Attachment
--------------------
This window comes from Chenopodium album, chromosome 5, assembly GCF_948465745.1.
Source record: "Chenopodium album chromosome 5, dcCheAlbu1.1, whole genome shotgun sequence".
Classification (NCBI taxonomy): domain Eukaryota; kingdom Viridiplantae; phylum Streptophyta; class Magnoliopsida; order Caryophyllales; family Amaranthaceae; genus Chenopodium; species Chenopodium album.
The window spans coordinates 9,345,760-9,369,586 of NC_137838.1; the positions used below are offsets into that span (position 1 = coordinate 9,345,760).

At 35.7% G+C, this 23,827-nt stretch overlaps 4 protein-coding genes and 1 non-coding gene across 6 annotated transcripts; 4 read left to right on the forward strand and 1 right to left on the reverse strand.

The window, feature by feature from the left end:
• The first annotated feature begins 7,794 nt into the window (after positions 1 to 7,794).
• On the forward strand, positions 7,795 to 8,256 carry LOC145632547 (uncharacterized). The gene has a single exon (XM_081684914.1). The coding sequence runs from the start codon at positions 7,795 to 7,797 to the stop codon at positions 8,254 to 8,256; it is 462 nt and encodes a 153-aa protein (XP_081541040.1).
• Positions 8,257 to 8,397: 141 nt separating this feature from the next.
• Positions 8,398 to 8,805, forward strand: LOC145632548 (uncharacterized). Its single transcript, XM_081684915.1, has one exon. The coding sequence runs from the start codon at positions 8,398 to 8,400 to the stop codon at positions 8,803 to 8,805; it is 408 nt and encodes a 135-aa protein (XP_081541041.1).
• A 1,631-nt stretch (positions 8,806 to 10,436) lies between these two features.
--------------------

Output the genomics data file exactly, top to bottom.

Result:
This window comes from Chenopodium album, chromosome 5, assembly GCF_948465745.1.
Source record: "Chenopodium album chromosome 5, dcCheAlbu1.1, whole genome shotgun sequence".
Classification (NCBI taxonomy): domain Eukaryota; kingdom Viridiplantae; phylum Streptophyta; class Magnoliopsida; order Caryophyllales; family Amaranthaceae; genus Chenopodium; species Chenopodium album.
The window spans coordinates 9,345,760-9,369,586 of NC_137838.1; the positions used below are offsets into that span (position 1 = coordinate 9,345,760).

At 35.7% G+C, this 23,827-nt stretch overlaps 4 protein-coding genes and 1 non-coding gene across 6 annotated transcripts; 4 read left to right on the forward strand and 1 right to left on the reverse strand.

The window, feature by feature from the left end:
• The first annotated feature begins 7,794 nt into the window (after positions 1 to 7,794).
• On the forward strand, positions 7,795 to 8,256 carry LOC145632547 (uncharacterized). The gene has a single exon (XM_081684914.1). The coding sequence runs from the start codon at positions 7,795 to 7,797 to the stop codon at positions 8,254 to 8,256; it is 462 nt and encodes a 153-aa protein (XP_081541040.1).
• Positions 8,257 to 8,397: 141 nt separating this feature from the next.
• Positions 8,398 to 8,805, forward strand: LOC145632548 (uncharacterized). Its single transcript, XM_081684915.1, has one exon. The coding sequence runs from the start codon at positions 8,398 to 8,400 to the stop codon at positions 8,803 to 8,805; it is 408 nt and encodes a 135-aa protein (XP_081541041.1).
• A 1,631-nt stretch (positions 8,806 to 10,436) lies between these two features.